Monday, July 13, 2020
Alexandra Lahav has posted to SSRN Chancy Causation in Tort. The abstract provides:
This Essay demonstrates that the causation inquiry in tort law, at least where causation is chancy, is largely a normative inquiry. Chancy causation is where the cause of an event can only be attributed probabilistically. Contrary to the understanding popular in both tort theory and doctrine, scientific fact plays only a minimal role in chancy causation cases. Understanding this reality opens the door to considering what approach to causation is normatively desirable. The Essay proposes a change in the doctrine that effectuates this observation.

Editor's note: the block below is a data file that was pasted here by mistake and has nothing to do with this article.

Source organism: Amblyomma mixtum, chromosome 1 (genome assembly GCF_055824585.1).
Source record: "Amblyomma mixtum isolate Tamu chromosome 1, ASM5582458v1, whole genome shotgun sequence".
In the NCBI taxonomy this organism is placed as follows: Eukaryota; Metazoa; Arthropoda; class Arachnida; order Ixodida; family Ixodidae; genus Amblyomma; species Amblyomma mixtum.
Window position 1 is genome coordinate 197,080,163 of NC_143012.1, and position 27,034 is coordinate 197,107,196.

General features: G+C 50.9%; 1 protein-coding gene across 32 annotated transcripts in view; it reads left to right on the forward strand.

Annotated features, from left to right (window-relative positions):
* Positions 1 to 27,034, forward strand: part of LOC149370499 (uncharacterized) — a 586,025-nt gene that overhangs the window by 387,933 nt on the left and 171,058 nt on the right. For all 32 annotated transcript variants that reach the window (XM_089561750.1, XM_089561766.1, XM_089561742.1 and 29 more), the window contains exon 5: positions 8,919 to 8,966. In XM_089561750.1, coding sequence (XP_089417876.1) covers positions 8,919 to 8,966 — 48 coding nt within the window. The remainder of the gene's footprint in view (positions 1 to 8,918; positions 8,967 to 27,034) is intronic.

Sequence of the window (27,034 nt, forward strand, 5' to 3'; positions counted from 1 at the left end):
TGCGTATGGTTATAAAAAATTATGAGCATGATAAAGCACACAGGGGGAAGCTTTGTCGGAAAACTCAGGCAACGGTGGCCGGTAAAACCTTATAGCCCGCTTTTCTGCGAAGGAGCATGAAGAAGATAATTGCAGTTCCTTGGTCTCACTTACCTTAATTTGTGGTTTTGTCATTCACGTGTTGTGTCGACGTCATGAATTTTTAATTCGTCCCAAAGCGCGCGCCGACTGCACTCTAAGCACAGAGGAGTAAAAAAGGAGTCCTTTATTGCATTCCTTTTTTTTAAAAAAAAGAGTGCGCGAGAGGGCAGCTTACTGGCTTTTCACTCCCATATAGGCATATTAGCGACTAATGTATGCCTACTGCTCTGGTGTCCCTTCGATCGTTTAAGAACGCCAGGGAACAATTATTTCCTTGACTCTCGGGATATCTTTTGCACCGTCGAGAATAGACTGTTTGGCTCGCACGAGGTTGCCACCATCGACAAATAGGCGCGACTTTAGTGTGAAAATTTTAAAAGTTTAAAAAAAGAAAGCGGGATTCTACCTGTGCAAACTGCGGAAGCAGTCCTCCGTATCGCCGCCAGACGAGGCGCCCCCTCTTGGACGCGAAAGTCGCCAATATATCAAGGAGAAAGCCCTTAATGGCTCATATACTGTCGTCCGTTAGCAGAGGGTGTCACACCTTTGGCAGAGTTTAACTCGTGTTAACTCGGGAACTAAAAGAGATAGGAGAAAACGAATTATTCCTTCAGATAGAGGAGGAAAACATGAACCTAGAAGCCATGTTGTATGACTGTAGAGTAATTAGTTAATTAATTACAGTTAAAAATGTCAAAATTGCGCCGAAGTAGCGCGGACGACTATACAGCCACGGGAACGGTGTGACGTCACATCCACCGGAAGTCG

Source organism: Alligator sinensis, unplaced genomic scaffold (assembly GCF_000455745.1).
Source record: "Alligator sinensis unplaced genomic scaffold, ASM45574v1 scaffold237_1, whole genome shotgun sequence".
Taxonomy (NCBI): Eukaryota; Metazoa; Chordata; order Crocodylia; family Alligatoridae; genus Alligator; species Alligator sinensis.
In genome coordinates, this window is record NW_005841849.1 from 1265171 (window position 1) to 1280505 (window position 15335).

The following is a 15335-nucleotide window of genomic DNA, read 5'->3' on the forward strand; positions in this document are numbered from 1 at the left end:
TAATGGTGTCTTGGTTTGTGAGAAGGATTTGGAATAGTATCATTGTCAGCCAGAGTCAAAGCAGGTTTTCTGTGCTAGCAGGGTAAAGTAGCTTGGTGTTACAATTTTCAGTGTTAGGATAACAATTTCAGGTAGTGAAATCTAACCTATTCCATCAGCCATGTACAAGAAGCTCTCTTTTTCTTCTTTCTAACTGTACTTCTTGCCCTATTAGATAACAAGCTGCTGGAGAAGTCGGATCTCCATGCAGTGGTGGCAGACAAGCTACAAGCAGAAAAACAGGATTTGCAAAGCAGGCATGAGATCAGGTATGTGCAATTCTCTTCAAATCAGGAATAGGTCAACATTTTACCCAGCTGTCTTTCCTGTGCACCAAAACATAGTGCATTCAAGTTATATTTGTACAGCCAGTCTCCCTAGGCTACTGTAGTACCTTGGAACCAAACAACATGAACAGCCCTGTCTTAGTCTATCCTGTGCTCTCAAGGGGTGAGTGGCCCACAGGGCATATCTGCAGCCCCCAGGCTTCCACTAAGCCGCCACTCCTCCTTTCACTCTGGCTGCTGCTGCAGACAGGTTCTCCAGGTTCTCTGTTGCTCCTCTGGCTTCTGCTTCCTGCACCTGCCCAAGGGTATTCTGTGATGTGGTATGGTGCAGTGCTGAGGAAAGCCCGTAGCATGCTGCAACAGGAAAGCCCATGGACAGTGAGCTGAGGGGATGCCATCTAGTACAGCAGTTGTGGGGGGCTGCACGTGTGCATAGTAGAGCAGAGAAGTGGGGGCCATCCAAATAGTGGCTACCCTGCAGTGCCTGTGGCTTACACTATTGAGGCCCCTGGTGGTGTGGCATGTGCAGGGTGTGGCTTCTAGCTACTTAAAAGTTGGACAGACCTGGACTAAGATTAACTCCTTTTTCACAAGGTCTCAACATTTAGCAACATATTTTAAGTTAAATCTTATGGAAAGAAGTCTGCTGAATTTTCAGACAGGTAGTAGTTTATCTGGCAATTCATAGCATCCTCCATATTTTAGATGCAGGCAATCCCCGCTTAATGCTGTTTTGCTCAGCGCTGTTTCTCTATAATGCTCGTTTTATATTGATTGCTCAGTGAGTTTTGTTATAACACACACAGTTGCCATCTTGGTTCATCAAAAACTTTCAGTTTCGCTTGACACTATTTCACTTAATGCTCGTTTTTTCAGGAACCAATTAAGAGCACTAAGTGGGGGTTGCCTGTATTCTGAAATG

Methodologically, the Essay utilizes a metaphysical inquiry into causation as a first step to understanding this legal concept. If it is true that causation cannot be pinned down deterministically, as chancy causation cannot, then what determines factual causation? The answer is policy. I call this approach “pragmatic” because like the pragmatists of the late 1800s, it evaluates the use of an idea rather than claims regarding its metaphysical truth. But there is a metaphysical piece here as well. We only get to the point of applying a pragmatic analysis by understanding something about the metaphysics of causation.